Buy & Hold 101: 8 Lessons From the School of Hard Knocks
Okay, so here we are back again with our finale to our Buy & Hold series. Today, I’m going to share with you some important lessons that come from one of the most prestigious schools, Cody’s School of Hard Knocks.
But first, if you missed out on the previous lessons in this series, check them out so you aren’t completely lost:
- Buy & Hold 101: First Steps to Owning Cashflow Real Estate
- Buy & Hold 101: Different Types of Cashflow Rentals
- Buy & Hold 101: How to Find a Good Property Manager
- Buy & Hold 101: How We Find Good Quality Tenants
- Buy & Hold 101: How We Screen Our Tenants
- Buy & Hold 101: Asset Protection and Privacy - How We Do It
- Buy & Hold 101: The 3 Levels of Researching a Rental
So, let’s go ahead and start our final lesson…
Lesson #1: Only Buy Properties That Need Minor Repairs
Remember, you're not going to live in the house.
Apartment-grade materials and appliances are just fine. Keep that in mind and don't go knocking down walls and putting on new roofs for a rental property.
It just doesn't make sense if you’re not gonna see the returns and you'll have money tied up. You might get a tenant a little bit faster, but that's it.
And, don’t let the contractors offer you extra features.
Lesson #2: Make Sure Your Tenants Have Renter’s Insurance
This is really important, especially if they have a dog living on the property. It's a requirement for us.
We have our policy to cover the property… and they need to have a policy that covers their stuff on the inside.
Lesson #3: Never Judge a Tenant by the Way They Look
Let the background check speak for itself. And this is all I have to say on this subject.
Lesson #4: Don’t Have Rentals in Areas You Are Scared to Drive Through at Night
If you had to go collect the rent at 7 or 8 o'clock on a Friday or Saturday night, are you perfectly comfortable with doing it or sending your wife or your 17-year-old daughter down there to collect the rent?
If you're not comfortable with that, then you're in the wrong neighborhood. Don't buy properties in those types of neighborhoods. Typically, you want to stay out of low, low-income areas or ‘war zones.’
Lesson #5: Only Buy Multi-family Properties that Are Separately Metered
This is going to save you from future headaches because, I'm telling you, there will be a tenant who runs the water all night long or turns the A/C on 65 or heat on 85… or doesn't report a toilet that's running all day.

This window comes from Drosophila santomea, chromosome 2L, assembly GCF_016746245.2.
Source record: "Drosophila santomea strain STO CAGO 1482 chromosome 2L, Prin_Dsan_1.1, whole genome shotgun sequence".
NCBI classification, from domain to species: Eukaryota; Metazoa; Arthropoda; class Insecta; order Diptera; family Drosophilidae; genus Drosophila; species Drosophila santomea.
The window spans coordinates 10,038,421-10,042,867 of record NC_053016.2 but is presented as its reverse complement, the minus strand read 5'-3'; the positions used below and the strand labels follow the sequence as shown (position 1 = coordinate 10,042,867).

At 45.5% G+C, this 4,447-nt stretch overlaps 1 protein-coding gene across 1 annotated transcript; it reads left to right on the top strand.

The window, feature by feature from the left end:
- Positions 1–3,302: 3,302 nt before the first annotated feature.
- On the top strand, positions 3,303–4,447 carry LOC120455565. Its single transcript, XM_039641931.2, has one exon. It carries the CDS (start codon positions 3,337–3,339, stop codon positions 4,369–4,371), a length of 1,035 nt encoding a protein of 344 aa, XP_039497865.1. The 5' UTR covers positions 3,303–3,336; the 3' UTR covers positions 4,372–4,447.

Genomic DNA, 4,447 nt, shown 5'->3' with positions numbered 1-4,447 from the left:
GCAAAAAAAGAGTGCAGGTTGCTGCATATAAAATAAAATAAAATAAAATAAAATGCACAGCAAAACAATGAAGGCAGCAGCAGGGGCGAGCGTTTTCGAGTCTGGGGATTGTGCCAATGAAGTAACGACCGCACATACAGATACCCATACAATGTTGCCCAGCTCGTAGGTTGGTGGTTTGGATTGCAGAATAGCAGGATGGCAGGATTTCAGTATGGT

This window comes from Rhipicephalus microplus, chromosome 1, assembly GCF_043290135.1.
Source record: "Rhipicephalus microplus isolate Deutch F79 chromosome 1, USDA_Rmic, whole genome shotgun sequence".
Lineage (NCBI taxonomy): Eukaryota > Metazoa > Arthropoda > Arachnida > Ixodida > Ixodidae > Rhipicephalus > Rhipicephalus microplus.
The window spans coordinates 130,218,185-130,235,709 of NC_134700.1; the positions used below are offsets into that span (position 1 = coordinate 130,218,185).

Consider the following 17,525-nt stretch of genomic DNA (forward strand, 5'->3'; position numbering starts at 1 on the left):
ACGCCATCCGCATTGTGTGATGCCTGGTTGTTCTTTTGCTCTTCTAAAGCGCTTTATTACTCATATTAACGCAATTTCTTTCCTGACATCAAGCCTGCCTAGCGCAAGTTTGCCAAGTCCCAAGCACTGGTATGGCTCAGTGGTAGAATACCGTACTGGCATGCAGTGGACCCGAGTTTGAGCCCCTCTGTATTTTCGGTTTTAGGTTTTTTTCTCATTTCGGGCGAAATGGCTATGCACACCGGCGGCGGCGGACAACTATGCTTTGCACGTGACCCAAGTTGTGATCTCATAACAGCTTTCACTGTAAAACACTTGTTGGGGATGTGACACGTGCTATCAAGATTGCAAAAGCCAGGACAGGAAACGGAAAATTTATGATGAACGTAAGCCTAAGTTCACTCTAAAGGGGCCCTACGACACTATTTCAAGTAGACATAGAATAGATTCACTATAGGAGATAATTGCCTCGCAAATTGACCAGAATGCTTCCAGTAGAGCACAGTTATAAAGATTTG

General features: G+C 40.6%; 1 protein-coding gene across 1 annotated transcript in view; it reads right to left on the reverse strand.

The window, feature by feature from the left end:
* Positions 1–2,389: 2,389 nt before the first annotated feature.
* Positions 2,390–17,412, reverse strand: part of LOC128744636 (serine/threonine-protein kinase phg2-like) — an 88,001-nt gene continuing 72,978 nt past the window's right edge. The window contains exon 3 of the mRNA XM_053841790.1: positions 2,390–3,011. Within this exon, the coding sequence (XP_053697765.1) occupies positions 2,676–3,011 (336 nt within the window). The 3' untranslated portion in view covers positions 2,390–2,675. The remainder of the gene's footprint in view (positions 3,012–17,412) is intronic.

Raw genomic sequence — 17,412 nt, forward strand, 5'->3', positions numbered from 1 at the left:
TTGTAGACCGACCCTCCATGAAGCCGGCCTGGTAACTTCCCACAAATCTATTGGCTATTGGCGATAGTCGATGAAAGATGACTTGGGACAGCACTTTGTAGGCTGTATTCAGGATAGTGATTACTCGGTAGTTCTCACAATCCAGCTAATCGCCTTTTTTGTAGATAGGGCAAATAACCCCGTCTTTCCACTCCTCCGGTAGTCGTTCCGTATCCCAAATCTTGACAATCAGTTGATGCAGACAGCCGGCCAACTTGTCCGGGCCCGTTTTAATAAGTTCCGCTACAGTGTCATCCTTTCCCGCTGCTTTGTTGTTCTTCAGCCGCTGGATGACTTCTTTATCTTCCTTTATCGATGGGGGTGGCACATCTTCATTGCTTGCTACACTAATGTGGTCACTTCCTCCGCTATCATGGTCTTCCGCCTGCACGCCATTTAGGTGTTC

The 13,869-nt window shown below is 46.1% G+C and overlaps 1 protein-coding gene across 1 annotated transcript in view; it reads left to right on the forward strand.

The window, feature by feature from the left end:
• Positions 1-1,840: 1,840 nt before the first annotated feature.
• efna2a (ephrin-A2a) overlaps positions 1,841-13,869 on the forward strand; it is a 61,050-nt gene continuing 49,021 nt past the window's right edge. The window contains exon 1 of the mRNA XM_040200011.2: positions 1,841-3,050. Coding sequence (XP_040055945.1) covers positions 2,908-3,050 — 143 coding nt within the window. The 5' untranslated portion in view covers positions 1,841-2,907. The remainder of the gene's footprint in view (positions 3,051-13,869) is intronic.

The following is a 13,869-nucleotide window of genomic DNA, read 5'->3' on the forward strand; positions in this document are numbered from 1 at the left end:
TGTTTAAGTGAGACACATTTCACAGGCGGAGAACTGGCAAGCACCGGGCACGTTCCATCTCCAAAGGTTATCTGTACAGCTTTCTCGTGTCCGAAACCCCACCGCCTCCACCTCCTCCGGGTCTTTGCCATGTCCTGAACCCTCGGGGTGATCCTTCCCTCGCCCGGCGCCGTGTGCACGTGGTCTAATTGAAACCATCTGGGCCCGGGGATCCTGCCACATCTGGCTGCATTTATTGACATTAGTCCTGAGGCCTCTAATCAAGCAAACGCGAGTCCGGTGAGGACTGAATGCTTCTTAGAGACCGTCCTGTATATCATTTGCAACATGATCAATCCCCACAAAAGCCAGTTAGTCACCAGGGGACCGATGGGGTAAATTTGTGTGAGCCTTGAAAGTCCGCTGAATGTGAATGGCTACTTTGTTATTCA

Listen, it'll eat through your cash flow in half a second. A running toilet in an 8-plex could cost you a $1,000 bucks in a month.
Lesson #6: Never Let a Tenant Cry on Your Shoulder
Never listen to a tenant's problems. Don't get sucked into that.
Start the relationship off right away by having the business-only asset and you're just abiding by the business's rules. Pass it off. Pass off the blame. If you have to create an imaginary partner to blame for being really blunt about the money, do it. I've done it in the past:
"Hey look, I want to be Mr. Nice Guy, but my partner's a jerk. If you don't get the money by 5:00 pm today, he's going to process the eviction and there's nothing else I can do."
The moment they start telling you their story, "Yeah, I'll have it next week…" you respond by saying:
"I get it, I understand, things happen. But Mrs. Smith, you need to understand this: I have no problem with you paying next week, if that's what you need to do, but please understand I'm starting the eviction process today. The moment you get me the check next week, I'll let you know the cost I've incurred so far for the eviction, and once you pay that plus your rent, I will then stop the eviction."
BOOM! That is how you do it. That is how it has to be done. Watch how fast they either come up with the money or move out.
Lesson #7: Never Throw a Tenant into a Property
If they have the first three months’ rent in an envelope, all cash… RUN!
Trust me, we've dealt with it, it's not what you want. It’s just sketchy and the outcome is bad every time. A red flag should go up and your inner investor voice should cry out for you to head for the hills.
Lesson #8: Have High Expectations for Your Property
A good property manager is going to make your life so easy and it's going to make your job more fun when it comes to investing in long-term rentals. Find and keep a solid property manager.
Set up those high expectations with this person from day one and you're going to end up having a very profitable relationship with them.
With a solid property manager, you can focus on what's important… like looking for your next deal versus looking for your next tenant or evicting your next tenant.
The Main Takeaway
Keep in mind everything we've said here today and in the entire series, take these tips and tricks, make sure you're covering your assets and make sure you're getting great legal advice… eventually, you’ll find a property and build a rental portfolio that’s going to help you truly create wealth for you and your family.
Until next time,
Talk to Me
Got any Buy & Hold questions now that our awesome series is over? Talk to me in the comments section below.